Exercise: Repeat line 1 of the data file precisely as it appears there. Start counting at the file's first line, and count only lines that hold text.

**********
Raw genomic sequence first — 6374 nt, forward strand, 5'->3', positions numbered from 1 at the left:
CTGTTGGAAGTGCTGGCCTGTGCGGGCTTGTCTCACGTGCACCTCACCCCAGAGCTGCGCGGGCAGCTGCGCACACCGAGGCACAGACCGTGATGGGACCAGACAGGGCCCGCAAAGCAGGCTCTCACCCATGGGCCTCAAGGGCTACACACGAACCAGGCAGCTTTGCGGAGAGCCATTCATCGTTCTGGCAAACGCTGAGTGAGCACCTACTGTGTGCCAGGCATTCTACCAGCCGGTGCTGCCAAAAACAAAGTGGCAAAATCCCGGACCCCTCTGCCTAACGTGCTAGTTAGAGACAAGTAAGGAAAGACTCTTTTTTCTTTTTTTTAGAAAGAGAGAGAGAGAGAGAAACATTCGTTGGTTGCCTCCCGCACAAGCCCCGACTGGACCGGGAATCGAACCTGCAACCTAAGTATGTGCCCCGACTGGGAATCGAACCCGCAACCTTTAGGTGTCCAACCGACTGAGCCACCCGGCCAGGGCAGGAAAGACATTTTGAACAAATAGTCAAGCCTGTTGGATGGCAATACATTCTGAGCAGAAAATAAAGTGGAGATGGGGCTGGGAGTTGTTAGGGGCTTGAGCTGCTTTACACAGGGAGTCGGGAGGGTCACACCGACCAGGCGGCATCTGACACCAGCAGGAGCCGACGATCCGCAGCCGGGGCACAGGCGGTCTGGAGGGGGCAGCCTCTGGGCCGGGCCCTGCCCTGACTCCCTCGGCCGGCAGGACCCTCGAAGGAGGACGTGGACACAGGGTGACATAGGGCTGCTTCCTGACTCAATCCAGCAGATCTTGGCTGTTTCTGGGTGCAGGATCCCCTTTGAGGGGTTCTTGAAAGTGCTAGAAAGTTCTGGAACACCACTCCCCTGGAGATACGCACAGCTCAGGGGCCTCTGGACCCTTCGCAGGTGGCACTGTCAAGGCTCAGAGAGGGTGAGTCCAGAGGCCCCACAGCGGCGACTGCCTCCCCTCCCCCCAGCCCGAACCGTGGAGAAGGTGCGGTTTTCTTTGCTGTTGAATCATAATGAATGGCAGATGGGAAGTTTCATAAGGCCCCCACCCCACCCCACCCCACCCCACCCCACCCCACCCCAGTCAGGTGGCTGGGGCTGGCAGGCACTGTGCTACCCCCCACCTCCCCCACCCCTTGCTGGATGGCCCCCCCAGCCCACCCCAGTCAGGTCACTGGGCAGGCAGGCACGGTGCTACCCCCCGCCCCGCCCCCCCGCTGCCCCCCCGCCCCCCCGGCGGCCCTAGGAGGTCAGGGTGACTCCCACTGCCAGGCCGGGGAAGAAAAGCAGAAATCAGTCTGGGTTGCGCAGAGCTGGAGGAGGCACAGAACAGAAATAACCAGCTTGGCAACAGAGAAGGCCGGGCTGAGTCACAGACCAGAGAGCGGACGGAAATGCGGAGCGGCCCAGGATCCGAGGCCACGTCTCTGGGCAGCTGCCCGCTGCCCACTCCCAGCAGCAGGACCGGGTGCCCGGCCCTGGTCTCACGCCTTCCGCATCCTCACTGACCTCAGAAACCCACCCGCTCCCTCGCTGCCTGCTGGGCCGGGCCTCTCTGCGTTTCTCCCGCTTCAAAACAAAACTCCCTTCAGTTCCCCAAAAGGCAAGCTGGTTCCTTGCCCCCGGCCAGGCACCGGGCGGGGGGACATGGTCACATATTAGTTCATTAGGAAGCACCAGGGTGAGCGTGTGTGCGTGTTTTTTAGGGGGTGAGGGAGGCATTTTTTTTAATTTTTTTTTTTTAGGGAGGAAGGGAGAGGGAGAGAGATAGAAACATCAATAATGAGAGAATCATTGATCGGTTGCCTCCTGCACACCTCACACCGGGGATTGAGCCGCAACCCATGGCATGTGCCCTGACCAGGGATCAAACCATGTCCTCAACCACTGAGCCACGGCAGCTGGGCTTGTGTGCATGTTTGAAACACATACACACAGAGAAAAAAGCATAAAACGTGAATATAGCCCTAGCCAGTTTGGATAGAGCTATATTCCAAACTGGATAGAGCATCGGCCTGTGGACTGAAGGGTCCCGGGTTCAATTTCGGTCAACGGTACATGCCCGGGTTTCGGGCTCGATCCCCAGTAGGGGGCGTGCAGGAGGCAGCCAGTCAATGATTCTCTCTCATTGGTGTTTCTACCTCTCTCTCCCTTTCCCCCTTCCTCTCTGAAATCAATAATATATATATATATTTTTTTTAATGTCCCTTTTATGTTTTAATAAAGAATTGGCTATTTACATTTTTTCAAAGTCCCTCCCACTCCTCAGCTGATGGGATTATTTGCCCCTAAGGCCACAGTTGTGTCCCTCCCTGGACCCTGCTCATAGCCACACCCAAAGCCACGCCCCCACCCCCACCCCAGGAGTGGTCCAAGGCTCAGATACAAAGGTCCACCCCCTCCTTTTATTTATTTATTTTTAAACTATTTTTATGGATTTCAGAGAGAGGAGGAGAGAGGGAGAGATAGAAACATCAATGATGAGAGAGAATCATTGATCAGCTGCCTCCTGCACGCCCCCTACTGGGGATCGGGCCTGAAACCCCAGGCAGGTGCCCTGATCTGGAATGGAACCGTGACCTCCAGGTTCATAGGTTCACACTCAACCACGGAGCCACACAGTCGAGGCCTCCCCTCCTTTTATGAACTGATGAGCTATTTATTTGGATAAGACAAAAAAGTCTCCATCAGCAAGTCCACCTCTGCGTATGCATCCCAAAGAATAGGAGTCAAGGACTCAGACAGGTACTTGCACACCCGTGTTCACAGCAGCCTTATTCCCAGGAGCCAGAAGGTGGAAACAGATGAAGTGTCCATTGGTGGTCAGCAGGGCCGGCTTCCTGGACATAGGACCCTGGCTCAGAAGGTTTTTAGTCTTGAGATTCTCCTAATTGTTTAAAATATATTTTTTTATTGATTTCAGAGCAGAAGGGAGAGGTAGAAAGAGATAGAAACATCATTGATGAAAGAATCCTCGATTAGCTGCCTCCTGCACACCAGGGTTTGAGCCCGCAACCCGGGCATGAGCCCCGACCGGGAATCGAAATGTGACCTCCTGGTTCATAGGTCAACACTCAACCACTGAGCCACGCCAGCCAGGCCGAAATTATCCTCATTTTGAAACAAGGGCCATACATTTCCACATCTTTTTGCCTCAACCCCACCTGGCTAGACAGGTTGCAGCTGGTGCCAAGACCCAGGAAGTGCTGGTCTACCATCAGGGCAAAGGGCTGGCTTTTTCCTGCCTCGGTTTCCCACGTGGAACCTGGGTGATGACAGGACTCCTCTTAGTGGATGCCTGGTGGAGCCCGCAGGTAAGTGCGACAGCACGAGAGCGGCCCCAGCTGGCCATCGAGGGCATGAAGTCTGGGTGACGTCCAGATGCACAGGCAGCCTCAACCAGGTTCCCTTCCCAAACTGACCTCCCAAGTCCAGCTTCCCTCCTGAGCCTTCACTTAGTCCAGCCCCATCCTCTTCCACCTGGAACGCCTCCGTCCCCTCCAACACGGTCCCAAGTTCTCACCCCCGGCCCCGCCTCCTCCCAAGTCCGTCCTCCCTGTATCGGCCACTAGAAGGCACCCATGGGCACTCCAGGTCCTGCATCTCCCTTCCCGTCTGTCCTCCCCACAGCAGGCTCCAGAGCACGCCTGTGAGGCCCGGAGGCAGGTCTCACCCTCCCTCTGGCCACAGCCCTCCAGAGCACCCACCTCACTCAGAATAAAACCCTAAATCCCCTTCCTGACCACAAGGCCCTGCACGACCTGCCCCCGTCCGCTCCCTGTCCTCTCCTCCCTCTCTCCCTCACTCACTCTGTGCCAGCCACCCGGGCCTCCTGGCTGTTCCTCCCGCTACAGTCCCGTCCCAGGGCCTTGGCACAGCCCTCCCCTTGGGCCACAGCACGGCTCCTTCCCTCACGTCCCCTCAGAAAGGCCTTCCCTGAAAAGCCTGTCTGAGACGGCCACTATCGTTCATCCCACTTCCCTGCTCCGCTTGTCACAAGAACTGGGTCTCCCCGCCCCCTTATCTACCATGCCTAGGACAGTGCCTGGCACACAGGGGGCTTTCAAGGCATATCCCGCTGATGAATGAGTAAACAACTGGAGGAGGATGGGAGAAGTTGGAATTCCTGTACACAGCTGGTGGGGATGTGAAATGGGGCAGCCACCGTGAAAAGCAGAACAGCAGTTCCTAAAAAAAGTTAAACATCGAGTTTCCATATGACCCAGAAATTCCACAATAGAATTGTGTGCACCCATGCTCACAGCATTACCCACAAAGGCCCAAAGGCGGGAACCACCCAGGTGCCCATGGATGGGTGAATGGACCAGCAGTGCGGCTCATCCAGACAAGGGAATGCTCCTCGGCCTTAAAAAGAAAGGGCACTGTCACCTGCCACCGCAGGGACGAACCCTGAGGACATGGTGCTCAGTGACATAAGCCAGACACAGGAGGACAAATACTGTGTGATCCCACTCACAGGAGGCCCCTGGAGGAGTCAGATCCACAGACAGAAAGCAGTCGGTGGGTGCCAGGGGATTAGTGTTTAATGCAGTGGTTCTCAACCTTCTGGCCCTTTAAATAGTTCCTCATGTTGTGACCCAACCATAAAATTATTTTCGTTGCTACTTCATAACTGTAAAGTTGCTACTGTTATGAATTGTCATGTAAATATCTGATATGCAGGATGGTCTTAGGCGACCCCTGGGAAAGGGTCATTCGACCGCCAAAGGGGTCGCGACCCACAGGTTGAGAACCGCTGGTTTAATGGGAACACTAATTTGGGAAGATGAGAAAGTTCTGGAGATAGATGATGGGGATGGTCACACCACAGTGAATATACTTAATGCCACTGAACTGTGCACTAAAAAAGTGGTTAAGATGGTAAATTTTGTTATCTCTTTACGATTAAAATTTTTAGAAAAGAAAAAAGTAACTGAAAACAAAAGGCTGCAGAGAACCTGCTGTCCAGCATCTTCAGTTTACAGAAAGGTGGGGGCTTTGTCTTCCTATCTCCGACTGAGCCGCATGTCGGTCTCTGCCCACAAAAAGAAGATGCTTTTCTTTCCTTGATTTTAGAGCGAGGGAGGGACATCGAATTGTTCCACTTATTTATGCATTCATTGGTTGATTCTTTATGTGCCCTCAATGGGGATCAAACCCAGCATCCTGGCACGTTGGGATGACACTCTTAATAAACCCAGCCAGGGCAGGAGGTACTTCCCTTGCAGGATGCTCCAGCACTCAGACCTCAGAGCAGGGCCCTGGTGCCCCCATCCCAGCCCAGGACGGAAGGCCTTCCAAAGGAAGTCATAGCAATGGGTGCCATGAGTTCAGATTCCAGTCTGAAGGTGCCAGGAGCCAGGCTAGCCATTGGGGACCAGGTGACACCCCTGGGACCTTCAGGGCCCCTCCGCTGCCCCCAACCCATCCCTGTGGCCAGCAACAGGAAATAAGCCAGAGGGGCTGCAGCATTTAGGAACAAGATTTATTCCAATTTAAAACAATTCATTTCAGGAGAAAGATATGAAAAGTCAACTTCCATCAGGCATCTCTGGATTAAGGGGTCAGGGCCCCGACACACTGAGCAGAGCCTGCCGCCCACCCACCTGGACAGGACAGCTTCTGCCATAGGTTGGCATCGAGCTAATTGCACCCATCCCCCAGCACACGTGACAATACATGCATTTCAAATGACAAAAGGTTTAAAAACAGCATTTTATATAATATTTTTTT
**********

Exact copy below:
Raw genomic sequence first — 6374 nt, forward strand, 5'->3', positions numbered from 1 at the left: